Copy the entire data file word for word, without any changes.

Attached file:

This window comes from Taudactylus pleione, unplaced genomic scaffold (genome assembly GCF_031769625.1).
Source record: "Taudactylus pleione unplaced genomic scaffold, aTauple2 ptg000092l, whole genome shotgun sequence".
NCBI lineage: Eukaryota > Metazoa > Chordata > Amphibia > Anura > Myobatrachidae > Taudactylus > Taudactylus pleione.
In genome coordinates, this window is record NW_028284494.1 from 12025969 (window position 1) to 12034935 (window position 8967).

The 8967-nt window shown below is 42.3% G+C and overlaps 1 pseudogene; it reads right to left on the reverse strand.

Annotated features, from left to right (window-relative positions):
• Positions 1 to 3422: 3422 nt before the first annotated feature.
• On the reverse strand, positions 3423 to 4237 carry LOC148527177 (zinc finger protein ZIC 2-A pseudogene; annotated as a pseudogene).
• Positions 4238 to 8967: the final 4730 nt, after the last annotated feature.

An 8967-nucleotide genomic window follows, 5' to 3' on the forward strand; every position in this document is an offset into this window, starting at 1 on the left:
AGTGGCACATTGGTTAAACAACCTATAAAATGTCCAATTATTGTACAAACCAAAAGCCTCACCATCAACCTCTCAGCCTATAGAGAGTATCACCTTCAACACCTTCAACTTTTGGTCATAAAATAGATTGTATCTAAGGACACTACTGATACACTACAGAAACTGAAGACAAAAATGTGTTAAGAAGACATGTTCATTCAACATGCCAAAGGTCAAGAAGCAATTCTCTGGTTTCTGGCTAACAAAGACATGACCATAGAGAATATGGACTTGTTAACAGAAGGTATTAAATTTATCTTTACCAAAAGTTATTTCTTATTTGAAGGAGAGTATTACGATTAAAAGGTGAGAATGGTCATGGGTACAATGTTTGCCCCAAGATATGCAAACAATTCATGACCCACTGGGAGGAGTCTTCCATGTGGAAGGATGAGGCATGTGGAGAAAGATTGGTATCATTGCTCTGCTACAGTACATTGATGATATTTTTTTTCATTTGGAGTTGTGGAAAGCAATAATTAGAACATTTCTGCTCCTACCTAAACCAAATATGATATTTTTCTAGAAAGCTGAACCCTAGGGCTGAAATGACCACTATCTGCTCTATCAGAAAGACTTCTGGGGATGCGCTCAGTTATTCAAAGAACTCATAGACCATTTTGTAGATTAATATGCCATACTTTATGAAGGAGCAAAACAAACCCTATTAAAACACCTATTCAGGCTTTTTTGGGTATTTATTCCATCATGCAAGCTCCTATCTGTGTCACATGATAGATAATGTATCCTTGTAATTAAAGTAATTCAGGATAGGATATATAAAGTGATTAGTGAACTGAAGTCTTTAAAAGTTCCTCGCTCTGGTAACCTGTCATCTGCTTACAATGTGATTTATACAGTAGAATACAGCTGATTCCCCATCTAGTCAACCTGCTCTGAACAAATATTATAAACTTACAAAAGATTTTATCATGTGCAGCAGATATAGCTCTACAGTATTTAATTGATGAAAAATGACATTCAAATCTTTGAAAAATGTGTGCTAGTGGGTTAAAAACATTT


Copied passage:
This window comes from Taudactylus pleione, unplaced genomic scaffold (genome assembly GCF_031769625.1).
Source record: "Taudactylus pleione unplaced genomic scaffold, aTauple2 ptg000092l, whole genome shotgun sequence".
NCBI lineage: Eukaryota > Metazoa > Chordata > Amphibia > Anura > Myobatrachidae > Taudactylus > Taudactylus pleione.
In genome coordinates, this window is record NW_028284494.1 from 12025969 (window position 1) to 12034935 (window position 8967).

The 8967-nt window shown below is 42.3% G+C and overlaps 1 pseudogene; it reads right to left on the reverse strand.

Annotated features, from left to right (window-relative positions):
• Positions 1 to 3422: 3422 nt before the first annotated feature.
• On the reverse strand, positions 3423 to 4237 carry LOC148527177 (zinc finger protein ZIC 2-A pseudogene; annotated as a pseudogene).
• Positions 4238 to 8967: the final 4730 nt, after the last annotated feature.

An 8967-nucleotide genomic window follows, 5' to 3' on the forward strand; every position in this document is an offset into this window, starting at 1 on the left:
AGTGGCACATTGGTTAAACAACCTATAAAATGTCCAATTATTGTACAAACCAAAAGCCTCACCATCAACCTCTCAGCCTATAGAGAGTATCACCTTCAACACCTTCAACTTTTGGTCATAAAATAGATTGTATCTAAGGACACTACTGATACACTACAGAAACTGAAGACAAAAATGTGTTAAGAAGACATGTTCATTCAACATGCCAAAGGTCAAGAAGCAATTCTCTGGTTTCTGGCTAACAAAGACATGACCATAGAGAATATGGACTTGTTAACAGAAGGTATTAAATTTATCTTTACCAAAAGTTATTTCTTATTTGAAGGAGAGTATTACGATTAAAAGGTGAGAATGGTCATGGGTACAATGTTTGCCCCAAGATATGCAAACAATTCATGACCCACTGGGAGGAGTCTTCCATGTGGAAGGATGAGGCATGTGGAGAAAGATTGGTATCATTGCTCTGCTACAGTACATTGATGATATTTTTTTTCATTTGGAGTTGTGGAAAGCAATAATTAGAACATTTCTGCTCCTACCTAAACCAAATATGATATTTTTCTAGAAAGCTGAACCCTAGGGCTGAAATGACCACTATCTGCTCTATCAGAAAGACTTCTGGGGATGCGCTCAGTTATTCAAAGAACTCATAGACCATTTTGTAGATTAATATGCCATACTTTATGAAGGAGCAAAACAAACCCTATTAAAACACCTATTCAGGCTTTTTTGGGTATTTATTCCATCATGCAAGCTCCTATCTGTGTCACATGATAGATAATGTATCCTTGTAATTAAAGTAATTCAGGATAGGATATATAAAGTGATTAGTGAACTGAAGTCTTTAAAAGTTCCTCGCTCTGGTAACCTGTCATCTGCTTACAATGTGATTTATACAGTAGAATACAGCTGATTCCCCATCTAGTCAACCTGCTCTGAACAAATATTATAAACTTACAAAAGATTTTATCATGTGCAGCAGATATAGCTCTACAGTATTTAATTGATGAAAAATGACATTCAAATCTTTGAAAAATGTGTGCTAGTGGGTTAAAAACATTT